Penn State University's psychology department no longer treats neuroscience as a separate discipline within the psychological sciences. Through its Specialization in Cognitive and Affective Neuroscience (SCAN) program, the department has blended the study of the brain with traditional areas of psychology.
Students enter SCAN from their graduate training programs in clinical, cognitive, industrial-organizational or social psychology to supplement their existing program with neuroscience coursework and research training. SCAN students also participate in cross-disciplinary work with other departments, including biology, kinesiology or biobehavioral health.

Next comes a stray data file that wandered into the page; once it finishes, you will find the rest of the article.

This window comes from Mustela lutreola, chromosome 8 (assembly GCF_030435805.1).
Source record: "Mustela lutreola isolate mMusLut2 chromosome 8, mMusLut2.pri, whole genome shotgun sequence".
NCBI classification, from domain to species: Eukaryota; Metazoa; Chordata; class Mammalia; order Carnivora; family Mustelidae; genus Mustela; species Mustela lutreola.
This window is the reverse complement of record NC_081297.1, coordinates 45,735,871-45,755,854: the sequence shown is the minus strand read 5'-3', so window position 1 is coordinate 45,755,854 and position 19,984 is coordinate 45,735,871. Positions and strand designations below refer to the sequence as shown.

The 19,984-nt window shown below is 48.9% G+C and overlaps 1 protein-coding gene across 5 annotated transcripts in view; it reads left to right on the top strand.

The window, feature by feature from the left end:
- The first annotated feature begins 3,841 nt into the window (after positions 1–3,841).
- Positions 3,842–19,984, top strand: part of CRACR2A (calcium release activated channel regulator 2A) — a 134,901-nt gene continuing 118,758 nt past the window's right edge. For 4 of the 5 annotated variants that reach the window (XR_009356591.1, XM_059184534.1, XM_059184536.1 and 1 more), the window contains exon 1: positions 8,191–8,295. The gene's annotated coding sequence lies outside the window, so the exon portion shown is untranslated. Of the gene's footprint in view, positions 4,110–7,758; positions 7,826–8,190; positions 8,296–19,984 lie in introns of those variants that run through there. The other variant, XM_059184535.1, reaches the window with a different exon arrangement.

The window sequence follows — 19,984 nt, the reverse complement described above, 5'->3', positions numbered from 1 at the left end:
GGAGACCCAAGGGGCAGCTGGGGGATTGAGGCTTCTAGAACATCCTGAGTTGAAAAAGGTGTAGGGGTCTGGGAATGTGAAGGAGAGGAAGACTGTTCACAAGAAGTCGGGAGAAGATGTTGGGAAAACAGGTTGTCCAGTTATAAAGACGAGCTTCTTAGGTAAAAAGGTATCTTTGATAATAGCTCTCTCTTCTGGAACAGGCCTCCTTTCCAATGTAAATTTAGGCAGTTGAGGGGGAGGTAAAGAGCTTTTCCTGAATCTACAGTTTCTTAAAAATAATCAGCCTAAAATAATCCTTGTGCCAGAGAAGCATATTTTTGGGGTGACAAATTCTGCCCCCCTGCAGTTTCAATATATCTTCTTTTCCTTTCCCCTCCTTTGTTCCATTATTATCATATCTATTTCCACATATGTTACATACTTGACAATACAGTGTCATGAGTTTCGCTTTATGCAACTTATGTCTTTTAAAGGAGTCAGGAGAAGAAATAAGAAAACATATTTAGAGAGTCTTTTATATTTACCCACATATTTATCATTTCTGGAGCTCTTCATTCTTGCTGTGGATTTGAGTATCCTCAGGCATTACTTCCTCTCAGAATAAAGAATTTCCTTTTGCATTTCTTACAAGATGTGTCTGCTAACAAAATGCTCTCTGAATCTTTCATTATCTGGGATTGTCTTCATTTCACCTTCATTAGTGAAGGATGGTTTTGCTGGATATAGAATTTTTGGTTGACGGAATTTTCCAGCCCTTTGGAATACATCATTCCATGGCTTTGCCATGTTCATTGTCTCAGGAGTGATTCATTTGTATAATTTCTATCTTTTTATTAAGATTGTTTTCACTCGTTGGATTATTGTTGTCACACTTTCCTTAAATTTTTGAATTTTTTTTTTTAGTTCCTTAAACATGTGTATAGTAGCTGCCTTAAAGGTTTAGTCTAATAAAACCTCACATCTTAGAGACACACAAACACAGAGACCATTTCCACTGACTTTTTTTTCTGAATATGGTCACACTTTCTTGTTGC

"Modern methods of neuroscience ought to be infused in areas of psychology across the board," says Kevin Murphy, PhD, head of the psychology department at Penn State.
Although psychology has long recognized the biological bases of behavior, Murphy says, neuroscience has not been well-integrated into the field. "However, neuroscience is now starting to show up in lots of different fields," he adds.
Since SCAN's launch in the fall of 2003, the psychology department has been incorporating a range of neuroscience methods into its traditional curriculum and research.
To continue to build the neuroscience program, the department plans to recruit five or six new faculty members with expertise in such areas as computational neuroscience, high-density electroencephalogram and structured and functional magnetic resonance imaging.
"This is an experiment in progress," Murphy says. "This award really helps us to launch this program with a bang."
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